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Provenance in Scientific Databases

James Cheney
University of Edinburgh

Friday, April 13, 2007

Scientific results in many disciplines, especially biology, are now being collected into large databases which support "in silico" experiments. Often, the databases are constructed by both manual editing (or "curation") and automatic data extraction, mining, or cleaning steps. Because judgments of the quality of the data (and therefore of the reliability of the results) ultimately rest on the choices made by the database curators, it is essential to record information called provenance which explains how the database came to be the way it is. Since it is tedious and expensive for curators to record this information by hand, we study the problem of building provenance tracking into the database system itself.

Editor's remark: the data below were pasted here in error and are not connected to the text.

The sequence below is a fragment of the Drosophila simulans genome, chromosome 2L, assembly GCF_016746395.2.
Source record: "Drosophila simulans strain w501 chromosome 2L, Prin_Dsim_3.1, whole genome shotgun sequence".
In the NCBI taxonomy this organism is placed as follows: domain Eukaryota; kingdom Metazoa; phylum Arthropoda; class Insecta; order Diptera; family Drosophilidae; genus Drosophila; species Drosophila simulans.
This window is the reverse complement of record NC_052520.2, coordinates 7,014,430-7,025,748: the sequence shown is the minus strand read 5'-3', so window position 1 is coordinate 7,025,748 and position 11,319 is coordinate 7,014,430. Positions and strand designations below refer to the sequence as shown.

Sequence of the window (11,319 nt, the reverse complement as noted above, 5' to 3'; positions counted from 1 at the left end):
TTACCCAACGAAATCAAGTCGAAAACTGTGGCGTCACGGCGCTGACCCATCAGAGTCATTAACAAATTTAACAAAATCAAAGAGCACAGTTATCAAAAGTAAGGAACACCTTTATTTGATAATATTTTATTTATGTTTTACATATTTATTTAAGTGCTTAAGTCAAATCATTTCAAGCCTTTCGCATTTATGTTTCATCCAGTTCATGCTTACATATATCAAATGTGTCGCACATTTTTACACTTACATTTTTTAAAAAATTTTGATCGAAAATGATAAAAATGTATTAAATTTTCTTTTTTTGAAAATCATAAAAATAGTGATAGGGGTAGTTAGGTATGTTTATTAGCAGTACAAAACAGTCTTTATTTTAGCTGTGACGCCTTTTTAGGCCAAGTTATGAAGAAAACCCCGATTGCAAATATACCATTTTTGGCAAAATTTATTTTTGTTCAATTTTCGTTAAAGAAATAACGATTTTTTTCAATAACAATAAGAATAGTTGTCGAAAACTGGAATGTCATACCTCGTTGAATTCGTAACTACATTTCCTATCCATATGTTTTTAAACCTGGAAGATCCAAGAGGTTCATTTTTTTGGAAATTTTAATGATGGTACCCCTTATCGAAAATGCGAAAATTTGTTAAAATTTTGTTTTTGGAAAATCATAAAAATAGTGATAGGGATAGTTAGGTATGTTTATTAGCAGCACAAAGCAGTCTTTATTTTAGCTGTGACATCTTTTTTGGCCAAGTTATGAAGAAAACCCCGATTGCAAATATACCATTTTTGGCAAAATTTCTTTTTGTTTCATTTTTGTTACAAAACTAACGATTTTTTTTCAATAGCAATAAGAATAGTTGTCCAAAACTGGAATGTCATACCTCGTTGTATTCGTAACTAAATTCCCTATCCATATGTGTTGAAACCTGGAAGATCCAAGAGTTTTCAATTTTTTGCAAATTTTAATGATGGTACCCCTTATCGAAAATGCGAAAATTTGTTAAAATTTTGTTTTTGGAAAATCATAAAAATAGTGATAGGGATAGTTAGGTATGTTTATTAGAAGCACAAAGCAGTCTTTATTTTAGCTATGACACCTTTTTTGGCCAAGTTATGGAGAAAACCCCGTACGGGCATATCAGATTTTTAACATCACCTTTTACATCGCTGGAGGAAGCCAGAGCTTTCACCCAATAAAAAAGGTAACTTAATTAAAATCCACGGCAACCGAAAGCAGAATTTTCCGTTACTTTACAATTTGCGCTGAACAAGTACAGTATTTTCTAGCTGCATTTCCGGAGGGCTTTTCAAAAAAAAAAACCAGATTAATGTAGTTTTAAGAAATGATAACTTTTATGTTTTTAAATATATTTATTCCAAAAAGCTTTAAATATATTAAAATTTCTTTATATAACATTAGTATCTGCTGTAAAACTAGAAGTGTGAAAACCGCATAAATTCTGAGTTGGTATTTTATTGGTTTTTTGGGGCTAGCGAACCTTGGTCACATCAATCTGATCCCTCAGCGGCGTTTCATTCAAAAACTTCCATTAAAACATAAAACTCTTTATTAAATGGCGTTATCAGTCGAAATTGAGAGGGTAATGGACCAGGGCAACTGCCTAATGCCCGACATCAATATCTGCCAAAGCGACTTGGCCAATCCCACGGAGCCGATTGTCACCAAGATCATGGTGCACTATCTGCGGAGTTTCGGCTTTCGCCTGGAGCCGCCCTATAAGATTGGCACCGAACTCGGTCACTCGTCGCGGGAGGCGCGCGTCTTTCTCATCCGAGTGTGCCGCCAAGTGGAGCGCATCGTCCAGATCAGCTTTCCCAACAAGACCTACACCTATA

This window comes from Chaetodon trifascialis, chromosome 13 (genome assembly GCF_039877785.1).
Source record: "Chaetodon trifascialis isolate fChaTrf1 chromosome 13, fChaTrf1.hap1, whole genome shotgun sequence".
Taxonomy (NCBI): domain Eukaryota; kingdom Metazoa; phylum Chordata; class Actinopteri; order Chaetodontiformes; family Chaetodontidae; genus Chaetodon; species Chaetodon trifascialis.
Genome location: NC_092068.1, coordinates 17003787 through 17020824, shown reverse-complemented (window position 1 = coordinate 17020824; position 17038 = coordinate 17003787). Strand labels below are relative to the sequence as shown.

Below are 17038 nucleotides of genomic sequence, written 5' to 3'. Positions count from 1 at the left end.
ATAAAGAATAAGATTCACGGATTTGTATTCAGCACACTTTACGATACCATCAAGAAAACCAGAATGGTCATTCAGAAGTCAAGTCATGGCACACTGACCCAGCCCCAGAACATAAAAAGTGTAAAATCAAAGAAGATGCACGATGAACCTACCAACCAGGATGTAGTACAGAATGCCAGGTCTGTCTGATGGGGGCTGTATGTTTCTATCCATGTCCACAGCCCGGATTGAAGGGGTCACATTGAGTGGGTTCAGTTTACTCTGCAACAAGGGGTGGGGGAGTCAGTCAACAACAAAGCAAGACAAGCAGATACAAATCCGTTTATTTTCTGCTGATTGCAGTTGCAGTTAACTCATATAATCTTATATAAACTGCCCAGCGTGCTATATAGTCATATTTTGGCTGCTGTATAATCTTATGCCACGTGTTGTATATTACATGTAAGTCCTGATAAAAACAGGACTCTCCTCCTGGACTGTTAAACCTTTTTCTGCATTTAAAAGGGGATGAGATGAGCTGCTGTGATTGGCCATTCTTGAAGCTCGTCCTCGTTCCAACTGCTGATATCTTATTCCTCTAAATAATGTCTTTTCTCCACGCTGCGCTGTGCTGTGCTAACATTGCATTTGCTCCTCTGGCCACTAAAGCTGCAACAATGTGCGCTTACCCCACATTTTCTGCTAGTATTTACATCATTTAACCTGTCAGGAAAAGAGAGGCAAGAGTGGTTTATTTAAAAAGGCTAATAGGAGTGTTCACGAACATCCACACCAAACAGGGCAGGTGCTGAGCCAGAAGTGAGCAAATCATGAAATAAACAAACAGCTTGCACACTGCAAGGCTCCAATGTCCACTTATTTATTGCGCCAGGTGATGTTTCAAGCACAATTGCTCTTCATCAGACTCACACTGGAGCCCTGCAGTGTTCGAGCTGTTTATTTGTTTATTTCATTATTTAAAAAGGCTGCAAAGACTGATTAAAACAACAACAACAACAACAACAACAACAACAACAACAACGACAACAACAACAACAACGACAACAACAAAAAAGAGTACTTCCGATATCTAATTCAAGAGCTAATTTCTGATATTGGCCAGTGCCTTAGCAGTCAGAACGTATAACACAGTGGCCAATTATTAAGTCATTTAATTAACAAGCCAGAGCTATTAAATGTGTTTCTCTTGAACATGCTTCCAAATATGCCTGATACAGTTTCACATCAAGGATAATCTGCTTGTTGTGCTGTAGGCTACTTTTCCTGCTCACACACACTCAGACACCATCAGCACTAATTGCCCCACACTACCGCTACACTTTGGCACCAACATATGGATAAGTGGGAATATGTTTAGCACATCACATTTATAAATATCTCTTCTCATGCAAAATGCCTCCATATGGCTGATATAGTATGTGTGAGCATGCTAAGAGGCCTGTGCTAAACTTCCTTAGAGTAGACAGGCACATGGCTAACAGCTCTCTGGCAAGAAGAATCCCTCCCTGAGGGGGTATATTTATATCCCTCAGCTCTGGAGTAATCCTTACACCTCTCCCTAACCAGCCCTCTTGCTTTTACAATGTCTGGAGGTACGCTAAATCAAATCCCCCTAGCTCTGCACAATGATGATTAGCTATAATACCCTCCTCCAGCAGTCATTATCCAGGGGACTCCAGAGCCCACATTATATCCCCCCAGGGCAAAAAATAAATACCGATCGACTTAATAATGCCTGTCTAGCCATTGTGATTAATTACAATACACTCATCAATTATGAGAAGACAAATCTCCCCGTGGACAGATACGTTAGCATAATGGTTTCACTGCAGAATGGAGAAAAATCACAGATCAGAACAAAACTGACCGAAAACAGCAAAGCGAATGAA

In this talk I will first present a simple, but effective approach to provenance tracking for manually curated databases. I will then present recent work on the deeper issue of the expressiveness of provenance-tracking techniques for traditional relational query and update languages. These results provide a formal basis for the comparison of alternative approaches and provide useful semantic guarantees about the behavior of provenance-tracking techniques.